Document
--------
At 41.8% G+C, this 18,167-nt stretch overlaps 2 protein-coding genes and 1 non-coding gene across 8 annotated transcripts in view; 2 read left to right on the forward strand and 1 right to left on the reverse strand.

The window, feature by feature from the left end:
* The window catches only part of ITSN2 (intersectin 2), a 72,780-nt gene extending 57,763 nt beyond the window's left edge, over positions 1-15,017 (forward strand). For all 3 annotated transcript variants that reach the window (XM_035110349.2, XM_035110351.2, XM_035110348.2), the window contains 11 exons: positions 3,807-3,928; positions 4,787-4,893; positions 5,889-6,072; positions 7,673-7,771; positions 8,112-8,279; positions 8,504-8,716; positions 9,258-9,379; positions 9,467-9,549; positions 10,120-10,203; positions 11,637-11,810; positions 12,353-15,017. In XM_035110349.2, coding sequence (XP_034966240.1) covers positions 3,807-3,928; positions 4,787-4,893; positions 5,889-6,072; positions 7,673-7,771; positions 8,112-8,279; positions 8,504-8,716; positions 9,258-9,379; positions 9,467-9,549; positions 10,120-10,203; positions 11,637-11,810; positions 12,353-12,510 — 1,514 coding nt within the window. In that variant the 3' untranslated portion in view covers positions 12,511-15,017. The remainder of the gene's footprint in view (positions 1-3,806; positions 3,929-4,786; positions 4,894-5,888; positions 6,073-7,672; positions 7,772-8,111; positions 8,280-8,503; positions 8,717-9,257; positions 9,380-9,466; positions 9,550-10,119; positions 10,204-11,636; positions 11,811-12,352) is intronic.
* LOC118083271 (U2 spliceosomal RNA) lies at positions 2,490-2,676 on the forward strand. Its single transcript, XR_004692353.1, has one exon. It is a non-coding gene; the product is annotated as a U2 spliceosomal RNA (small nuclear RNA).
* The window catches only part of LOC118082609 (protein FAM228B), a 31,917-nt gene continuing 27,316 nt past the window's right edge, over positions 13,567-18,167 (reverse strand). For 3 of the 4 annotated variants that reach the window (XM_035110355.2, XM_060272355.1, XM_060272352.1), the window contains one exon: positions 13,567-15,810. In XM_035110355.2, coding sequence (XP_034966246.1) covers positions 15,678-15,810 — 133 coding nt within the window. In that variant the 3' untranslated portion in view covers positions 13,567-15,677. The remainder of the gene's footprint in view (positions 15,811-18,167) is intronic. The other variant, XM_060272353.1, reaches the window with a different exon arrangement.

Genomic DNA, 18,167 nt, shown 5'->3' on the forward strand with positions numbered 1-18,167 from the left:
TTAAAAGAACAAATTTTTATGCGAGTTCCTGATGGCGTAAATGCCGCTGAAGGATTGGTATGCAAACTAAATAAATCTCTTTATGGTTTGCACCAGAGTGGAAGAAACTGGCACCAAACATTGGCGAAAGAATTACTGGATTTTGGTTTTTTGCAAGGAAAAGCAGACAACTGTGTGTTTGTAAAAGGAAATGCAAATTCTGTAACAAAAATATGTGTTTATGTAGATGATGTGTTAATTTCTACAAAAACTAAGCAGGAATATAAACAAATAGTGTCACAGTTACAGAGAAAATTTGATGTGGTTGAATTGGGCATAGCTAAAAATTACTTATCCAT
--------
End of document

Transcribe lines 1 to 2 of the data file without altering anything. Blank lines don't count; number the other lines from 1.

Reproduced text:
At 41.8% G+C, this 18,167-nt stretch overlaps 2 protein-coding genes and 1 non-coding gene across 8 annotated transcripts in view; 2 read left to right on the forward strand and 1 right to left on the reverse strand.

The window, feature by feature from the left end: